There's a bit of magic involved in pricing, particularly if you're a luxury brand. Charge too much and you'll alienate a percentage of buyers. Charge too little and people may wonder if your product is up to snuff. But regardless of your sweet spot a few tactics can help you nudge consumers into opening up their wallets. That's according to David Noto, owner of Altaneve, a premium Italian sparkling wine that launched in the U.S. a year and a half ago and to date has sold 2,400 cases in more than 100 northeastern U.S. locations, with plans to expand into Las Vegas and California within the next few months.
Here's Noto's advice on how you can convince consumers that your product is worth their money.
Think about the why.
In Noto's case, it involved teasing apart what it means to be the highest quality sparkling wine. "What makes one brand better than another?" he suggests asking yourself. "And that links back to brand story, brand promises, packaging [and] marketing, etc."
Be as transparent as possible.
Once you have identified what makes your product special make sure you're communicating to potential buyers about the time, energy, resources and care that goes into delivering it. "Consumers should be able to see this and know why they're paying the price for it," he says. In other words, tell the story about your high-quality materials, special production methods or exemplary expertise.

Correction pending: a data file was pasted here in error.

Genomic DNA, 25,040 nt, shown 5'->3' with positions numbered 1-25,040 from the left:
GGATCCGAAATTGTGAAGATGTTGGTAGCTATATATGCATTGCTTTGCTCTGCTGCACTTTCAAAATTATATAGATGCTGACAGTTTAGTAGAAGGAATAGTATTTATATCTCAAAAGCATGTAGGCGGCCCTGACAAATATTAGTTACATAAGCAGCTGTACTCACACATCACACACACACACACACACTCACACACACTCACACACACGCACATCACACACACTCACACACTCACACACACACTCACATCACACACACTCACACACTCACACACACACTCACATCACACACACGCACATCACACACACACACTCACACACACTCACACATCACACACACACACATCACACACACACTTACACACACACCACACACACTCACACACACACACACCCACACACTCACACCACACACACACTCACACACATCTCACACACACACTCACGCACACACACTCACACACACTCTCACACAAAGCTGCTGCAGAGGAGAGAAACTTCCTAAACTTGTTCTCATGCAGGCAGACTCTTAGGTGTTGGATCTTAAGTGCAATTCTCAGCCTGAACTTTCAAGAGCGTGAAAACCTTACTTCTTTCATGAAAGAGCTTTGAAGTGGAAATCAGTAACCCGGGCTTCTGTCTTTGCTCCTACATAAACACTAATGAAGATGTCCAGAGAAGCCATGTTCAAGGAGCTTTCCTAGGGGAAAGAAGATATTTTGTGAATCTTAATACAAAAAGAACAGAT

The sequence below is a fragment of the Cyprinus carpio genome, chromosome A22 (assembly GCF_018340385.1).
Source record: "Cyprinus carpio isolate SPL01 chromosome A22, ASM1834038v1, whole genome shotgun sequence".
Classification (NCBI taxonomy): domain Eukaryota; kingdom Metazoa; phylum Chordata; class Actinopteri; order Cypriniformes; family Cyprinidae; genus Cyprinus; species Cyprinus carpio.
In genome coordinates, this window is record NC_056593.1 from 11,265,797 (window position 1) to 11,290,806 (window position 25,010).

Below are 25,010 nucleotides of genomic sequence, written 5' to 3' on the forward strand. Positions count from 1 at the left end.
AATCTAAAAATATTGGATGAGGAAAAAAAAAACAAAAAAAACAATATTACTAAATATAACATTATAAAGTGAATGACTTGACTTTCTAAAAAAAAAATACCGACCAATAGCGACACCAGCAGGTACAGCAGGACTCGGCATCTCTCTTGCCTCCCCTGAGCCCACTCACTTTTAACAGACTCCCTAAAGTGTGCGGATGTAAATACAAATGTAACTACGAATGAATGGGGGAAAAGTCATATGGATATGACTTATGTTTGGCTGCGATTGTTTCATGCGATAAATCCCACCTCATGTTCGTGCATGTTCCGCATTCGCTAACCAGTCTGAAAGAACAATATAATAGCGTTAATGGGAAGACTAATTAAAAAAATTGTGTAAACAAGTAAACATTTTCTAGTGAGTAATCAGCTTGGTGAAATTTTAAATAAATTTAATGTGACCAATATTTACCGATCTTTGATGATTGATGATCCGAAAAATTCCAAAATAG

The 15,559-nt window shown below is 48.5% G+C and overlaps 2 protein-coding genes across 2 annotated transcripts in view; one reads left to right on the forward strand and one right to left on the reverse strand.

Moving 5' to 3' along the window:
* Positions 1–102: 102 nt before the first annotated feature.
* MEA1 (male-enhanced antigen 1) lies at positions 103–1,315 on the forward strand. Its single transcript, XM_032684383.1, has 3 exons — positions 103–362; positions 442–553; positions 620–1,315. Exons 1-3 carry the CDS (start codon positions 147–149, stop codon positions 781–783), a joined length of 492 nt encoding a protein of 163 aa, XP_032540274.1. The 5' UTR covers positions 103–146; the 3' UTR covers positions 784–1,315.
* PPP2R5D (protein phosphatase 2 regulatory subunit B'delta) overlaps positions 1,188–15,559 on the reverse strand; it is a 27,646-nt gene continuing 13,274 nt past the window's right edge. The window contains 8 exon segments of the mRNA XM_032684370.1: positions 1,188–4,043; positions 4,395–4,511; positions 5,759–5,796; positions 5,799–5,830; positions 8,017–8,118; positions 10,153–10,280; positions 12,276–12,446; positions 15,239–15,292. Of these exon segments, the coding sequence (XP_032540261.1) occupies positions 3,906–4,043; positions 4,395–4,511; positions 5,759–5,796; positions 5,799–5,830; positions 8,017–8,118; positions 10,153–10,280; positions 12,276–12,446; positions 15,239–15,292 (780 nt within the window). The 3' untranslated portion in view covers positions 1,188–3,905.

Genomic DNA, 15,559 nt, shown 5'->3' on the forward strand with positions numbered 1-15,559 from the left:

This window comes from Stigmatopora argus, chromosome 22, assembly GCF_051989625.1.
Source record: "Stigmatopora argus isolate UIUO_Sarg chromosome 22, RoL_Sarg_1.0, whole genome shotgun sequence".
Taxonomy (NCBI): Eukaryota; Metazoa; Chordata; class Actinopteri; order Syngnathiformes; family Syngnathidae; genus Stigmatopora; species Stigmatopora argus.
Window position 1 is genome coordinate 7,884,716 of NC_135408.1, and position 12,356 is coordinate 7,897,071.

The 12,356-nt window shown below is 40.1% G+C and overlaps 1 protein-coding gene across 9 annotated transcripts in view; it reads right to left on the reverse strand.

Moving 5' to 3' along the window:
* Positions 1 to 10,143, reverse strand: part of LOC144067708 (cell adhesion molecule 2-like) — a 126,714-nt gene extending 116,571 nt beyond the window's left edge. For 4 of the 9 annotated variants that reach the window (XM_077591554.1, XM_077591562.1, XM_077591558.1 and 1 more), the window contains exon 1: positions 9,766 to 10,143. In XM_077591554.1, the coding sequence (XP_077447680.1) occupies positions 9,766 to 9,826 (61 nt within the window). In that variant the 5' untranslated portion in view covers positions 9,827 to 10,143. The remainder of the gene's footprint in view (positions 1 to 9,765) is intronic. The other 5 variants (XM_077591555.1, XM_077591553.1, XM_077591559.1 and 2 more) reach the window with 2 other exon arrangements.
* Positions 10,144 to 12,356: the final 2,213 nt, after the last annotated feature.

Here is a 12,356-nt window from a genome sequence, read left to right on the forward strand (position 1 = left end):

Connect with customers in person.
Noto says that while he has employees who act as brand ambassadors, really the person most passionate about his wine is himself. It's the reason he does as many in-person events as possible in addition to sharing photos from wine tastings with fans on social media.
Perfect your packaging.
Take a cue from Apple--this is another area in which you can impress people. Noto spent about a year designing Altaneve's bottle, label and cartons to make the packaging look upscale and communicate through a clean snowflake design and a unique clear bottle that the wine comes from the steep foothills of the Italian Dolomites. "If there is a certification [it] should also be clearly identified on the packaging so people can see as quickly as possible that your product is better," he says.
Find unique ways to reinforce your brand promises.
For example, through events such as mini sailboat races in Central Park or black-tie ice skating in front of the Statue of Liberty Noto seeks to plant the idea in customers' minds that his Prosecco creates an occasion out of the ordinary and makes life sparkle. "But it's somewhat elusive because brand promises don't have to be something that you ever tell a consumer," he says. "It doesn't have to be outright[ly] said but it's something that really guides your company."
Luxury brands: Never let consumers think they're getting your product for free.
Altaneve partners on events with other luxury brands such as Bulgari, Ferrari, Canali and Maserati, but to the consumers attending them it always appears as if the wine is provided at a premium. For example, the company sponsored an event hosted by the Italian Chamber of Commerce but the people who attended paid $500 a plate to get in so "free" is the last thing anyone likely associated with Altaneve. "I've been very careful about what I sponsor because when you give things away for free your product has zero value in people's minds," he says. "So the mental anchor point for your product has to be a high value if it's luxury. And to do that you can't give it away."